Avoid B2B Buyer Frustration When Purchasing Customer Support Software



A CEB survey highlighted in Harvard Business Review suggests that decision makers who make business-to-business (B2B) purchases aren't always happy with the results. About 40 percent second-guessed their big B2B purchasing decisions, describing the process as ";painful" and "frustrating." Better clarity on their needs and options before making a purchase could help. This is especially true when purchasing customer support software for B2B support.

One mistake buyers make is to assume that support software designed for the business-to-customer (B2C) world works just as well in B2B settings. But there are significant differences. In B2C, there is typically a higher volume of customers, who deal with an agent in a one-off encounter, whereas B2B support operations have fewer customers who interact with multiple agents in an ongoing relationship.

B2C support questions tend to be relatively uncomplicated, and customers generally don't contact the support desk multiple times. In the B2B world, support issues are usually more complex and take more time to resolve. Finding an answer to a B2B support question is often a team effort, whereas B2C support issues typically don't require collaboration to solve.

The nature of the relationship between B2B and B2C companies and their customers is distinct too; a B2B customer's problem with a product can hamper business operations and interrupt revenue streams, so customers expect accountability from B2B support. On the B2C side, the stakes aren't usually as high, and one customer's problem with a product is unlikely to significantly disrupt his life.

If you're choosing software for a B2B support organization, it's important to understand how the customer relationship differs to select the right support software. A B2C software salesperson might have a dazzling presentation, but it doesn't make sense to evaluate software designed for B2C that will be ill-equipped to manage complex business relationships. It's a better idea to look at support systems designed for B2B from the ground up instead.

Customer communication preferences are another factor to consider. Keep in mind that B2B customers are also consumers when they're not at work, and their experience as consumers likely informs their expectations as B2B customers. For that reason, communication options like live chat are becoming more common in the B2B customer support world because business customers are demanding it.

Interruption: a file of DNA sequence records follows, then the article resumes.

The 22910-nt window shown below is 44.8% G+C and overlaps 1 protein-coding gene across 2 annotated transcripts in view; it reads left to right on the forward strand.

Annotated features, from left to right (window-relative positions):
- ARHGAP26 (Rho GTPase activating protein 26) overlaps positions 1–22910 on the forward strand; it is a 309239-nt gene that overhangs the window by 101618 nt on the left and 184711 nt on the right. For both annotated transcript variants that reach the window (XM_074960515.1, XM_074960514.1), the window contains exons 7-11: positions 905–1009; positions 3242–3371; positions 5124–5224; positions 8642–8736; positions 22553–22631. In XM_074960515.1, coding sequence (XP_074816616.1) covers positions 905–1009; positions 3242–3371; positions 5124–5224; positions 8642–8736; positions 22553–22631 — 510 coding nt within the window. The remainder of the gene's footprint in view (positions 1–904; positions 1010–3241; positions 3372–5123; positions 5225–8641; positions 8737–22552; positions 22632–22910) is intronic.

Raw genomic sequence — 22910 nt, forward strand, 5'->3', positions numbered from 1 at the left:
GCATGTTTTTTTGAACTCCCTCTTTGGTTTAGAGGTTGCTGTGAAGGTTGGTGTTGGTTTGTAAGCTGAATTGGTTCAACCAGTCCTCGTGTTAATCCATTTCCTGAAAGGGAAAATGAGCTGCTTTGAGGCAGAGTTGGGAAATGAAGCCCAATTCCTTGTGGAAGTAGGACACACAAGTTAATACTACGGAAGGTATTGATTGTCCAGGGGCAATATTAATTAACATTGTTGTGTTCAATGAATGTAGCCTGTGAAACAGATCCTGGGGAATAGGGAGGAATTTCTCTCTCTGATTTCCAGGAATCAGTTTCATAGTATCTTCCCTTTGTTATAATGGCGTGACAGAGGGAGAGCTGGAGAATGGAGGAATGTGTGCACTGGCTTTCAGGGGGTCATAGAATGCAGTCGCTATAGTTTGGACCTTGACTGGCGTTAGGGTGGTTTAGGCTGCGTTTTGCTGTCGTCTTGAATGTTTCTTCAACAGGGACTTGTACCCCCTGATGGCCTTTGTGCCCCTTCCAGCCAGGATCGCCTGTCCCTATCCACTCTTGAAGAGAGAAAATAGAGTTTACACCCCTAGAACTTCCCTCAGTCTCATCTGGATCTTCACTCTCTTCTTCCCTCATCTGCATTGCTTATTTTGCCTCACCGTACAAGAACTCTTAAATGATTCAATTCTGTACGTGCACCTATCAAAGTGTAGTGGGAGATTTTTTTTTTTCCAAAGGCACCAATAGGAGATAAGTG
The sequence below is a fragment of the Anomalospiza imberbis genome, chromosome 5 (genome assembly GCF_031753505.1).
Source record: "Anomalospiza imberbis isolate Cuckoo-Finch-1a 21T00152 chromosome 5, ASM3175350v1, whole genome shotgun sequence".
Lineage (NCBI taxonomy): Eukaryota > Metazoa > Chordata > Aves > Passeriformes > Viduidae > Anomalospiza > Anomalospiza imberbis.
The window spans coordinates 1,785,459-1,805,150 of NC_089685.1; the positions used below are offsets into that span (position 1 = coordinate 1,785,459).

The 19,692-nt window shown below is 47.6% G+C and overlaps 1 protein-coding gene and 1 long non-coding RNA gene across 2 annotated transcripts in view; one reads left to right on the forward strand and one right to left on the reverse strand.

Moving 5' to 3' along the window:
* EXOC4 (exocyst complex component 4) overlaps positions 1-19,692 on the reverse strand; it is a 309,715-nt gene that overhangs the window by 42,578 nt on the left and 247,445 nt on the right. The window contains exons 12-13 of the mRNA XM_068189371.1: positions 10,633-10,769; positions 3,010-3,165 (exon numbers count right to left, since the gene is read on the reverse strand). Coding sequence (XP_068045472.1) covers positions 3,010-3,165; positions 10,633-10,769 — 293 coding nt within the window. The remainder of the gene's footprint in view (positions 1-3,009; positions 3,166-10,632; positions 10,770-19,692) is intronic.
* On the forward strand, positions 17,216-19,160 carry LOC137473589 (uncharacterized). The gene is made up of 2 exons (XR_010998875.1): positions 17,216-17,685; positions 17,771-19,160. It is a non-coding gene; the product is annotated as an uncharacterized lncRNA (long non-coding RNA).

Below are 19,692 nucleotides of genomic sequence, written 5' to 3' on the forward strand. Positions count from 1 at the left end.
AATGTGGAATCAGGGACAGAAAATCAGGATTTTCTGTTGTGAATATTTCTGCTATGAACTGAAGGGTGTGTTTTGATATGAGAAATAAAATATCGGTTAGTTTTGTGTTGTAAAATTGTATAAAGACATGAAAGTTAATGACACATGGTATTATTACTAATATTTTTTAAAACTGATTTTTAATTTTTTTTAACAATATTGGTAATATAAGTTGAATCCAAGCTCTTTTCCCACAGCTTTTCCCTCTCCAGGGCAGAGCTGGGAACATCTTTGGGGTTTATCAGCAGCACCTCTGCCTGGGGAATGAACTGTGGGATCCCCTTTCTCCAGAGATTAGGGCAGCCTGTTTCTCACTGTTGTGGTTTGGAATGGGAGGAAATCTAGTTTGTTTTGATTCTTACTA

Rich media is an innovative tool that is critical in a B2B setting. Visual support tools like screen sharing and the ability to record screens that walk through functions via narration can be extremely useful to resolve complex business issues. This approach shows customers rather than telling them, and it eliminates the need to laboriously transcribe steps in an email or a chat window.

To address the fact that B2B support issues are typically more complex, evaluate solutions according to how well they facilitate collaboration. A support system that allows employees to create private actions within a ticket so they can work together to resolve issues without leaving the platform is ideal. This type of capability allows agents to use their collective knowledge to resolve issues.

While many of the software differences are focused around features, one key factor isn't. A cloud-based system that stores all product, customer, and company details can save everyone time and brings agents up to speed instantly. With this approach, a B2B customer who calls to check the status of an issue and reaches a second support agent can get efficient, effective help from anyone on the team without having to restate the original problem and review the steps taken to date.

Scalability is another important factor. Your growing B2B company needs a support solution that can grow with your business needs and handle greater complexity as new products are released. One mistake companies make is to select a support system on price alone at the outset, which can lead to deploying a whole new platform later as the company grows and the system's limitations become clear. Selecting a support software solution with native B2B functionality, including inventory management and service-level agreements (SLAs), can be ideal for seamlessly taking that next step when your support team is ready.

Selecting a system that allows users to find answers on their own is also important. A strong knowledge base that can be easily expanded using ticket resolutions and that contains answers that can be easily transferred to tickets to resolve customer issues enables customers to find answers themselves and allows agents to resolve tickets more quickly.

When evaluating available B2B customer support platforms, it's a good idea to look at integration features to make sure the system is compatible with the CRM system or development tools your company uses. It's also advisable to talk to support agents, product managers, and other colleagues who use the support system to find out which features and reports are important to them.

Selecting a customer support system is a big decision. Look for a platform designed for B2B companies and one that has the features you need now, plus one that is flexible enough to expand as you grow. The right support platform—one that enables collaboration and consistently delivers a positive experience for customers—can provide your company with a unique competitive advantage by saving time and reducing customer churn.


Robert Johnson is co-founder and CEO of TeamSupport.com.


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Posted June 26, 2018